In a year of stress and disappointment, Julia Siegal found no escape in her Birds.

“Honestly, the Eagles season was its own pandemic,” said Siegal, 28, an Eagles fan in Center City. “It was like an emotional roller coaster, a toxic relationship, and its own coronavirus.”

The now-answered question of whether Doug Pederson would continue as head coach felt like another election, said Siegal, a pharmaceutical consultant about to enter nursing school.

“You thought Jalen Hurts was gonna be your stimulus package and it didn’t work out,” she said. The season “made us want to drink, but we can’t even go to bars.”

In a year in which everyone was looking for bright spots, Eagles fans didn’t find many watching the Birds. Disappointment helped define not only 2020 as a whole but also fans’ assessment of the season. With only four wins going into the last game of the season and playoff hopes long gone, fans on Sunday were looking to just get through the end of the season.

“I’m actually very relieved,” said Ryan Quinones, 29. “I’m happy, because this season was abysmal.”

In a typical Eagles season, Quinones spends hours with friends tailgating before games. But the pandemic made that ritual impossible. Little did he know that was only the start of the disappointment he’d feel about the season.

“I just couldn’t get into the Eagles, the way they were playing,” said Quinones, a college student in Central Jersey who works at a lumber yard. “There was nothing to cheer about. It was just very hard to watch.”

Still, he’s looking forward to next season.

“Am I optimistic for next year? Of course I am, because I’m always positive,” he said. “If they hire good defensive and offensive coordinators and draft properly, the Eagles could be right back in it.” The team also would have to stay healthy, he added.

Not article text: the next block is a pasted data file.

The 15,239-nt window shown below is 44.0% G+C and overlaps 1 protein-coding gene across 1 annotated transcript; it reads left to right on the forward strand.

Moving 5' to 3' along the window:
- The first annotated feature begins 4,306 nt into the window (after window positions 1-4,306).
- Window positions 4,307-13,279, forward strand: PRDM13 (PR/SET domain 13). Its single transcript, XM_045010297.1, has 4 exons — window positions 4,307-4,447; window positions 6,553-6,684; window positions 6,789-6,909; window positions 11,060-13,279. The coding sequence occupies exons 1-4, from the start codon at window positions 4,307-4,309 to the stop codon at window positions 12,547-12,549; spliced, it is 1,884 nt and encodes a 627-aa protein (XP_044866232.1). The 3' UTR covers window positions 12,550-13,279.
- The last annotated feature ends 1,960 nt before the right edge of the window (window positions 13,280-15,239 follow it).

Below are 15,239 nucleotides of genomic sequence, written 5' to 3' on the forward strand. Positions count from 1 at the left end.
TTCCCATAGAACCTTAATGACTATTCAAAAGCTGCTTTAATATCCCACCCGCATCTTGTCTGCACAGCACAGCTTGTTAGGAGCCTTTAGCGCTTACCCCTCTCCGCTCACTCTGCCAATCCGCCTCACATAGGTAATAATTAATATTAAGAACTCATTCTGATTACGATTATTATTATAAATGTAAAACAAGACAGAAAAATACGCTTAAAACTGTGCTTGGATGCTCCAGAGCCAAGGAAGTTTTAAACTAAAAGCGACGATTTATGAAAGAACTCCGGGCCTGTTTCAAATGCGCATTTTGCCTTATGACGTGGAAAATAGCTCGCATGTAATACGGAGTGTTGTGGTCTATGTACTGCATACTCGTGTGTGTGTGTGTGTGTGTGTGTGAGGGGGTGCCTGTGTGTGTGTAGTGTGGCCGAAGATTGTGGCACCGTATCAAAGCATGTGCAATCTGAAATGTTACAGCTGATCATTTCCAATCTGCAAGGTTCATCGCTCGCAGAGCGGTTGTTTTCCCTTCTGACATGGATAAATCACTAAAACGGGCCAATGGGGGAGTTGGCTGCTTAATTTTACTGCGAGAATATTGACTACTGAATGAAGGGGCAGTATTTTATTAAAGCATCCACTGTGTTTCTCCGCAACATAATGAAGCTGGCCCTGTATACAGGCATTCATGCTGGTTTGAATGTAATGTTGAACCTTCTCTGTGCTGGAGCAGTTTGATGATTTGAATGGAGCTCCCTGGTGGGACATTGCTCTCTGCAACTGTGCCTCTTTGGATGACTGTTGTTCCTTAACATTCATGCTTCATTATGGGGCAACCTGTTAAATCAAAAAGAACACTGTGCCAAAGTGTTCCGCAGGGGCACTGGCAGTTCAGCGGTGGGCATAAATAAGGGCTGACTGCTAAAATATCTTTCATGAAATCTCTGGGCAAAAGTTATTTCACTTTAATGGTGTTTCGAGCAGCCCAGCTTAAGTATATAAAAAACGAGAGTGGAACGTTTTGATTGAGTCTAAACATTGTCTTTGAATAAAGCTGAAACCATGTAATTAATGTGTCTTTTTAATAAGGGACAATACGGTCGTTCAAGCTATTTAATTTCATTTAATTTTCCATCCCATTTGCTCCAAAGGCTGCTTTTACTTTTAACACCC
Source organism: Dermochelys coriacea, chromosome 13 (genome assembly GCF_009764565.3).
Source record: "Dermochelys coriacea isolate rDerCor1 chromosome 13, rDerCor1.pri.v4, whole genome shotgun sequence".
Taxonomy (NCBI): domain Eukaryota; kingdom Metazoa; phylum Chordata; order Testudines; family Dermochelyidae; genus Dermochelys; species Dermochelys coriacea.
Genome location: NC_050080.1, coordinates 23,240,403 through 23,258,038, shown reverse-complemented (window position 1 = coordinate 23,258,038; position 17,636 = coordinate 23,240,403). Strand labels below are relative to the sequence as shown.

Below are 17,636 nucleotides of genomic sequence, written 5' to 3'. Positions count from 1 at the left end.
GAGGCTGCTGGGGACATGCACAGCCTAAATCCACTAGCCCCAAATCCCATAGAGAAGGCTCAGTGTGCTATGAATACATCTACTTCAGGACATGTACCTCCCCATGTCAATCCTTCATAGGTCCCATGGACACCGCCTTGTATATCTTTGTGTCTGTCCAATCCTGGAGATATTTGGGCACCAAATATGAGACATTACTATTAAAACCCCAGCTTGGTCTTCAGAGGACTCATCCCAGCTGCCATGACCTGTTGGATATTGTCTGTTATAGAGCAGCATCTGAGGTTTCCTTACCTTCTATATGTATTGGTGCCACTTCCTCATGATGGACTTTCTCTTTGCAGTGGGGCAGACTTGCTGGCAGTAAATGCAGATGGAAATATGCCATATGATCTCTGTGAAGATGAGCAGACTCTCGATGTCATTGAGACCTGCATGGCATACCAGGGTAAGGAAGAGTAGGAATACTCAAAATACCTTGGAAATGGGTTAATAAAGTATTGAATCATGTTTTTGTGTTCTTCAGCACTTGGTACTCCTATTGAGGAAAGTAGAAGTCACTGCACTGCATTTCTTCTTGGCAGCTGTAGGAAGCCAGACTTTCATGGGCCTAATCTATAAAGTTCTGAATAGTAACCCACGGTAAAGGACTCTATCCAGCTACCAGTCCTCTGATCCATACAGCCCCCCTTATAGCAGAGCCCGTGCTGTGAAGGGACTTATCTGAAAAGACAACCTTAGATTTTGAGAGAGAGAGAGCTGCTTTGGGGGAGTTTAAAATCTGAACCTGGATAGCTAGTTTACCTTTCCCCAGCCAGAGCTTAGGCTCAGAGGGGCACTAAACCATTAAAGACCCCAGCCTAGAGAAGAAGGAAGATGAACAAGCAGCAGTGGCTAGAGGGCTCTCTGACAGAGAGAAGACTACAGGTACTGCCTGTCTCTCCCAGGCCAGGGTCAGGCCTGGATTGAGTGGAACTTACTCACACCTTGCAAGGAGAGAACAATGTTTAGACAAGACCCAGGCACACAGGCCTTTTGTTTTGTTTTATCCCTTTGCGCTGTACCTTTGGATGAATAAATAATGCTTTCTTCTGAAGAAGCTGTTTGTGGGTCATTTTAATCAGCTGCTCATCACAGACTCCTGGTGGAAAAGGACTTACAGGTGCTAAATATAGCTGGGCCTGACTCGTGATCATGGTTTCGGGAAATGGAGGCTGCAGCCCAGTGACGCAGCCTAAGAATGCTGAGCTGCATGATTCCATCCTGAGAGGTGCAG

Eagles fan Vince Herrera, a marketing director, said all fans can do is look forward to next season. The Eagles’ position in last place in the NFC East, he said, is an appropriate end to a bad year.

“You want to support the Eagles, and I always will, but it’s just been a frustrating year,” said Herrera, 50. “It’s been a joke.”

When the Eagles won the Super Bowl three years ago, Herrera’s screams of euphoria echoed around the cul-de-sac of his suburban Chicago neighborhood, where he moved from Montgomery County for work more than a decade ago.

“I keep riding that,” he said. “I hope it’s not 2037 when we’re looking for another Super Bowl victory.”

Now, as his green-and-white Eagles lights sparkle on his house, he has to endure jeers and laughing from his neighbors.

“It’s bad when Bears fans are making fun of you,” he said.

John Burton, a 56-year-old fan in Center City, summed up his feelings simply: “They didn’t get it right this year.”

“The Eagles should have won the division. They beat themselves. They always do,” said Burton, a laborer. “I think they have the best team out there. Even now. They just didn’t play up to their standards.”

Darren Nowicki, manager of the fan gear store Shibe Vintage Sports in Center City, said this has been an “agonizing” season “because the division was so there to win.” But when it comes to the Eagles, no matter how the season goes, “there’s no apathy in this town,” he said.

“People will come in and go right to the Eagles section saying, ‘God, they’re bad,’ and ‘They stink,’ and then they buy a Birds shirt,” Nowicki said.

The question of whether Carson Wentz or Jalen Hurts should be the Eagles’ quarterback “added some interest to an otherwise pretty uninteresting season,” he said. Latest reports say Wentz plans to ask to be traded.

Because of pandemic restrictions on businesses, the store has missed the customers that usually stop in from bars and tailgating, but it’s doing all right.

“We’ve weathered the storm because of the support of fans,” he said. And the popularity of the store’s “Santa Hates Dallas” shirts and hoodies.